Sunday, November 11, 2012

Look what they done to my river.


A Facebook friend Lucy Stew posted a photo of a river choked with rubbish. It reminded me of Oct 2010, I posted the photos for the World blog day. When you see these photos, you will be singing and crying with me: Look what they done to my river Ma." http://youtu.be/Cqg3kcwAgso
The photos are not mine. But I am sure they are genuine.

I went back in July this yearm no soubt the timber debri is gone, people don't drink the water now.

This Friday is World Blog Action Day and the topic is water. I have done my draft on the river I grew up in even before I read a flurry of emails and photos and blogs. This Rejang River is 350 miles long in Sarawak, Borneo. The river I swam in, the water whose water I drank.

Please go on to this link of Sarawakiana who has videos.


State minister says Rajang logjam an ecological disaster
By Melissa Chi
October 08, 2010

KUALA LUMPUR, Oct 8 — Sarawak Land Development Minister Datuk Seri Dr James Masing blamed loggers today for the Rajang river clog-up, in what he said was the worst logjam he had seen in the state’s history.

Masing said he had just gone to Kapit, one of the affected towns along the river, before speaking to The Malaysian Insider today.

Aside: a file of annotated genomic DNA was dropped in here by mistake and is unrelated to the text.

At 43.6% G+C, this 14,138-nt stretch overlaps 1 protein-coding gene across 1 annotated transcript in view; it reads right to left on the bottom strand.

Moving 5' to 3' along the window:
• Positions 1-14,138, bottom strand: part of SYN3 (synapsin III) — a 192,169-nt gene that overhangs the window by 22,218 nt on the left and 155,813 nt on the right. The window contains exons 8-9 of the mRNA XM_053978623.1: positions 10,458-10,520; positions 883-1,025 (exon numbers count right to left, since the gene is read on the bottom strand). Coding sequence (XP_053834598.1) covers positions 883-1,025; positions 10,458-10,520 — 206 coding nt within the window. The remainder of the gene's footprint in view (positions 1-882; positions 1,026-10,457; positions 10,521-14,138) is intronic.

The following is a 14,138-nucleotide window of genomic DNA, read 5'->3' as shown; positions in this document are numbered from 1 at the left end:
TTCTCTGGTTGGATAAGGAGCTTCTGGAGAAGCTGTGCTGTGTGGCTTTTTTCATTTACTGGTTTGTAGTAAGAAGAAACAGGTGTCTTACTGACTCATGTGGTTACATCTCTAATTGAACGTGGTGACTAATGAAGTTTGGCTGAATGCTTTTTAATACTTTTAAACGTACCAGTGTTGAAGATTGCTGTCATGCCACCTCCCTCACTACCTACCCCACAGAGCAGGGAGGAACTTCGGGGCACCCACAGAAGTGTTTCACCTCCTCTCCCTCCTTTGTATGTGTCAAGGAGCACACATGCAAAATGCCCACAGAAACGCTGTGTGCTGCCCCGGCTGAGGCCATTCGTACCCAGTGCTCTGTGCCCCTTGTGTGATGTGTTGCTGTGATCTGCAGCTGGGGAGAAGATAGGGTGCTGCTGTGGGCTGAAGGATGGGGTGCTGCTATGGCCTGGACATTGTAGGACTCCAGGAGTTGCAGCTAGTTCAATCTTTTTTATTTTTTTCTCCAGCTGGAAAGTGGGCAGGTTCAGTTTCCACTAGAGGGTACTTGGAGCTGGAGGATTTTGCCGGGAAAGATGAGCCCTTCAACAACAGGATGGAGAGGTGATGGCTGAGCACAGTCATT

“Although there is less debris in the water, it is still dangerous to travel along the river,” the state land development minister said.

However, he was optimistic that the river would clear up by tomorrow and that the busy Rajang river would see regular transporting activities.

“I want the relevant authorities to find out who the culprits are and once they find them, take them to task (otherwise) it will happen again,” he said.

He said there was a lot of logging activities near Balleh river, one of the main tributaries of the Rajang river, and Masing suspected that the logs and debris came from that location.

“There must be some erosion up there that caused the debris to float down the river.

“This is because some of the logging operators do not follow the rules of the game,” he said.

He said the Natural Resources And Environment Board (NREB) Sarawak and the Forestry Department of Sarawak should look into this matter.

He said the towns affected are Kapit, Song, Kanowit and Sibu.

Calling it an ecological disaster, Masing said he had noticed a massive number of dead fish which literally “drowned”.

He explained that the debris had clogged up their gills.

In addition to transportation activities which had to be stopped, fishermen were also affected by the logjam.

The estimated cost of the disaster is still unknown.

1 comment:

George said...

It is truly a shame to see a river misused like this.